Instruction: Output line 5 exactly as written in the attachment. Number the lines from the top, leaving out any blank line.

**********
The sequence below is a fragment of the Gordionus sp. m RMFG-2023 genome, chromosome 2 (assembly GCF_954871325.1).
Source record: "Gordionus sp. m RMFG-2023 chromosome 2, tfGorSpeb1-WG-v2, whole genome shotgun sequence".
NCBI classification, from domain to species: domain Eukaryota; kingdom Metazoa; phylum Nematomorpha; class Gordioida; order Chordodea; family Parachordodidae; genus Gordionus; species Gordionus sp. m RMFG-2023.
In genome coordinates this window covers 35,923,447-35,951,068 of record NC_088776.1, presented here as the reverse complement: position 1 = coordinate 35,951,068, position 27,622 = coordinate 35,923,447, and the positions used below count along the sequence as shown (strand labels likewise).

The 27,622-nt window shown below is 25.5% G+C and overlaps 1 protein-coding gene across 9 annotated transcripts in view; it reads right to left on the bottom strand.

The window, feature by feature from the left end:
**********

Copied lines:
The 27,622-nt window shown below is 25.5% G+C and overlaps 1 protein-coding gene across 9 annotated transcripts in view; it reads right to left on the bottom strand.